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The Gift Of Resentment

An interesting theme emerged in my private practice consultation group last week. It may seem like an odd theme for a business group –  resentment. As I shared a few of my own experiences in private practice it became very clear that I had used my feelings of resentment as a guide to lead me to my ideal private practice.

I view resentment as an amazing gift to let me know when I need to make a change or to set better boundaries. Here are a few examples that I share:

  • After being in a group practice for a short time, I realized that I resented the inefficiency of how decisions were made in the group. So, I decided to go out on my own.
  • After having my third child and moving to a new area years ago, I remember feeling increasingly resentful of my commute to my therapy office. That prompted me to move to an office closer to my new home.
  • After I realized that I resented spending more time doing paperwork and making phone calls trying to get reimbursed from managed care companies than I was spending actually doing therapy, I started resigning from all panels.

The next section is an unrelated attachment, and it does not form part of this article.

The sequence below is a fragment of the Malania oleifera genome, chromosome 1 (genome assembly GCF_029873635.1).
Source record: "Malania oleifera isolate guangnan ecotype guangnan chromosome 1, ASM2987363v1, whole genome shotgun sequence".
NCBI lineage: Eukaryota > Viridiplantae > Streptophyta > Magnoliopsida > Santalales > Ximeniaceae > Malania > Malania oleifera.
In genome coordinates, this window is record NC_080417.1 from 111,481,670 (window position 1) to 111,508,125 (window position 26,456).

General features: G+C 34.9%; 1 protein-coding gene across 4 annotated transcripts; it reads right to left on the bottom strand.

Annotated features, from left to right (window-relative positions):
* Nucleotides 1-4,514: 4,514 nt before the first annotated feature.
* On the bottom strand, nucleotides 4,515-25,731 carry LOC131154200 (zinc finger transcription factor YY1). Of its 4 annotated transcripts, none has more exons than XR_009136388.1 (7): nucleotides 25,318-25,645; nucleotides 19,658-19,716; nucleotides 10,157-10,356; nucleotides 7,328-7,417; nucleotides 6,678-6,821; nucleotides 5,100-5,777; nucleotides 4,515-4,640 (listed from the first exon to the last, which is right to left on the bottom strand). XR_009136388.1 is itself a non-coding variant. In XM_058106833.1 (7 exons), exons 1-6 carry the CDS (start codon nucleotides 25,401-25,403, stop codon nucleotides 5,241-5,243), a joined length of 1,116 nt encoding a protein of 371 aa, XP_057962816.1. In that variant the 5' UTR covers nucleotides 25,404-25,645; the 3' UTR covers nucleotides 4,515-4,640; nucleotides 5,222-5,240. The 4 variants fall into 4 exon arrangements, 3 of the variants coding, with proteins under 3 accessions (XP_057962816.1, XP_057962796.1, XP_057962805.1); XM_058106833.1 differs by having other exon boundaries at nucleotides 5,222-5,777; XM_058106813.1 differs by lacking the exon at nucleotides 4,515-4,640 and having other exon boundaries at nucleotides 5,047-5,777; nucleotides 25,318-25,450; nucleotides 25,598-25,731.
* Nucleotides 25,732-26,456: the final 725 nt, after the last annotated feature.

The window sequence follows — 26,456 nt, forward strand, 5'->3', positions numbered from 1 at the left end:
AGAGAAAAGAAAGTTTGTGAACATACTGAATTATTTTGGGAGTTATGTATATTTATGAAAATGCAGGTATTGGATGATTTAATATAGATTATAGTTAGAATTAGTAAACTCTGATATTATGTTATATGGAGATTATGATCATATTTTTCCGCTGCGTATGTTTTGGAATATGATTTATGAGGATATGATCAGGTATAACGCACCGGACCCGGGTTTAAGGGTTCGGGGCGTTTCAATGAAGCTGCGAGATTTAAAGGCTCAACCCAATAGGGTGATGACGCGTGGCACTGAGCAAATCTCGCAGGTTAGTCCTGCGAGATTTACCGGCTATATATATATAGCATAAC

• When I started resenting seeing clients after 5:00p.m. I stopped seeing clients in the evenings.

So, my fellow private practitioners, what are you resenting in your practice?

How can you use resentment as a gift to make needed changes and bring you closer to your your ideal practice?  

 

 

About Dr. Julie Hanks, LCSW:
Dynamic self & relationship expert Dr. Julie de Azevedo Hanks, LCSW loves to make a difference for women. She owns Wasatch Family Therapy and regularly contributes to KSL TV's Studio 5, and her advice has been featured nationally including Wall Street Journal, Parenting, Fox News, and others. Connect on Facebook & Twitter. Her books The Burnout Cure and The Assertiveness Guide are now available.

Comments

Tamra

This might sound strange, but I actually resent the “group” experience of therapy at times and the experience of “blending in.” So I have taken time to figure out ways to individualize group settings. I now foster relationships with each individual group member, address individual group members by their name, and try to member small facts about them. This not only makes the client feel respected, but also paid attention to and understood. One of the things I resent about group therapy is that everyone blends in and in some groups the therapist remains detached from individual members, especially when a group is more than 15 members or the group includes children and adolescents. In Community Centers, groups are often CBT and directive, which makes it difficult to foster individual connections. My resentment for this “blending together” of personalities, experiences, and cultures has motivated me to consider alternative ways of individualizing group therapy without compromising the group experience itself.

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